blog I don’t want to get too deep into commenting on the merits of the various arguments coming from each side, but I wanted to make readers aware of a somewhat extraordinary debate which has been happening at, and on the sidelines of, the IEEE’s International Conference on Communications, being held in Sydney last week.
I’m still attempting to source a full copy of his speech, but it seems apparent that University of Melbourne professor Rod Tucker, who was on the original expert panel which recommended that the then-Labor Federal Government implement a full Fibre to the Premises NBN policy back in early 2009, caused a bit of a kerfuffle with comments arguing that NBN Co would still eventually need to go full FTTP in its network rollout. Tucker also reportedly argued that the NBN debate was mired in “ill-informed opinion”. The Financial Review has a good story on the speech (we recommend you click here for the full article). Tucker reportedly said:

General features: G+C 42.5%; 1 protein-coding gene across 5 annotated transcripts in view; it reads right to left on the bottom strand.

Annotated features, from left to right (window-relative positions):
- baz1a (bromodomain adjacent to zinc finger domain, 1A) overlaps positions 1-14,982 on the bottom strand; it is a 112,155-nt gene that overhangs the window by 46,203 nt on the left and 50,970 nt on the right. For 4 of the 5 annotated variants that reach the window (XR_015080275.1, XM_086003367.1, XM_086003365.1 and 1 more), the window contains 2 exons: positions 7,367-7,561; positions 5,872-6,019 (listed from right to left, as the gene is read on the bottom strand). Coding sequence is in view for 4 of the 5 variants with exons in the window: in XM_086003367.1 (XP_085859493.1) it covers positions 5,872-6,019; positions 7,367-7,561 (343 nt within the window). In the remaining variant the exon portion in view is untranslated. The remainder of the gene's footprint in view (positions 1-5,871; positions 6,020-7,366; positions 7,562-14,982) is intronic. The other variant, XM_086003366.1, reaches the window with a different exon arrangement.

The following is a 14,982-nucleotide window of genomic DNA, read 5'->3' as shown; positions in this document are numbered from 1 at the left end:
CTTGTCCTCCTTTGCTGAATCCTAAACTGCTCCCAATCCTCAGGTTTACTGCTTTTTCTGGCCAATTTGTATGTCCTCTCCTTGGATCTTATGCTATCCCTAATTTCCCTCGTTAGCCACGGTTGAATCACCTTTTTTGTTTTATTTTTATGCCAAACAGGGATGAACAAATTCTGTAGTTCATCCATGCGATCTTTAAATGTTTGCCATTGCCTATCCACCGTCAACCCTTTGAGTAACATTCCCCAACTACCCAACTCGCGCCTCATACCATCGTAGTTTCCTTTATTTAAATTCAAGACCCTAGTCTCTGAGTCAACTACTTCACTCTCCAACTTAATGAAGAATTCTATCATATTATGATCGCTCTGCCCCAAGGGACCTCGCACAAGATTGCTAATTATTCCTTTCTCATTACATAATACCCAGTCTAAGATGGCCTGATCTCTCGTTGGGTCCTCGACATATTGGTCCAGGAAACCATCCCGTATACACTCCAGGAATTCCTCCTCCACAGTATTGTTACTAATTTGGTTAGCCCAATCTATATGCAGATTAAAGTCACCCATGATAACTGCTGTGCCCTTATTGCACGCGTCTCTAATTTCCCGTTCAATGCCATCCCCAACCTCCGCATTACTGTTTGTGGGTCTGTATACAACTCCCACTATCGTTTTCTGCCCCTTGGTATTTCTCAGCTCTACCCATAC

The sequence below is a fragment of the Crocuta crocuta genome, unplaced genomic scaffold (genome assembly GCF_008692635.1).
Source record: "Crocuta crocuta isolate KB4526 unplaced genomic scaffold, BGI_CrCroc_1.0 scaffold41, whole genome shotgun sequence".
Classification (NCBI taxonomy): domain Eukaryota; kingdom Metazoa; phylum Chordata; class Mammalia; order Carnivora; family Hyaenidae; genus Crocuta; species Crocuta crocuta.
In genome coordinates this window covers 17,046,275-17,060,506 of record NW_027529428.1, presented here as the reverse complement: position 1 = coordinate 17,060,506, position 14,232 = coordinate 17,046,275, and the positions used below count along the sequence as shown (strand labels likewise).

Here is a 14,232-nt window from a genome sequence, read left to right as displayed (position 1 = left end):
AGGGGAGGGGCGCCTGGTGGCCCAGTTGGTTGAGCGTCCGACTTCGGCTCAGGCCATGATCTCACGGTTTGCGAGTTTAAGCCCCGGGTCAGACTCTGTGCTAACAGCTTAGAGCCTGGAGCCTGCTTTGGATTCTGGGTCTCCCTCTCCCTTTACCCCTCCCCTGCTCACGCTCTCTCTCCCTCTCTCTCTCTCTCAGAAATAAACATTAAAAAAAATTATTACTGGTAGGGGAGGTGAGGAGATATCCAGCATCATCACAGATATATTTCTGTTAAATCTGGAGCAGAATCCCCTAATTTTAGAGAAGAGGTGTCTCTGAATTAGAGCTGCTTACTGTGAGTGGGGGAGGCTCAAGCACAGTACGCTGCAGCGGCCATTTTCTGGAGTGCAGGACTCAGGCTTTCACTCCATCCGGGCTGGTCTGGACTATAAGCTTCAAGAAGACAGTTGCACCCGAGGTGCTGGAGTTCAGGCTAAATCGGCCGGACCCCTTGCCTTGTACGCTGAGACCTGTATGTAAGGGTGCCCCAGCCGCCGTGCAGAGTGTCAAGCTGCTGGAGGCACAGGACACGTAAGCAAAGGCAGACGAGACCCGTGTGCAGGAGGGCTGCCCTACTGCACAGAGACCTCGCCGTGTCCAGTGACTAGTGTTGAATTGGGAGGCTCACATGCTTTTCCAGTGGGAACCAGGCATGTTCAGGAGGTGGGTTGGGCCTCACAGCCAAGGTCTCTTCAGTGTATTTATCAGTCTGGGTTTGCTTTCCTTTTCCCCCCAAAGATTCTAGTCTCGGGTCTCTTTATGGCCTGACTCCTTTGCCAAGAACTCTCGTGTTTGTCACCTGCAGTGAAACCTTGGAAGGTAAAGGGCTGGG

“I tried to encourage quite a few of my technical colleagues to get informed in this technical debate and really get the message across … quite a few of them said it was too political.”
CommsDay publisher Grahame Lynch has weighed in to strongly attack Tucker’s comments, in a lengthy article published on the publication’s website. In it, he writes (we recommend you click here for the full article):
“… if you wanted to write the history of the sorry tale of the NBN—the progression from the cancelled FTTN tender in 2009 to a near-universal FTTH rollout that by this year has demonstrably failed in execution and any form of national benefit commensurate with its cost, then Professor Tucker would certainly feature as one of the lead characters, if not villains.”
Personally, I don’t think we’re really seeing a new debate about the NBN project evolve here — more the various sides restating their already entrenched opinions. Tucker is well-known as a FTTP advocate, while Lynch has long been cynical about Labor’s NBN project and supportive of the Coalition’s alternative visions for the project, including its focus on Fibre to the Node and HFC cable technology. However, certainly there is a lot of emotion being spilt here, indicating that these combatants consider these issues to still be of the greatest importance.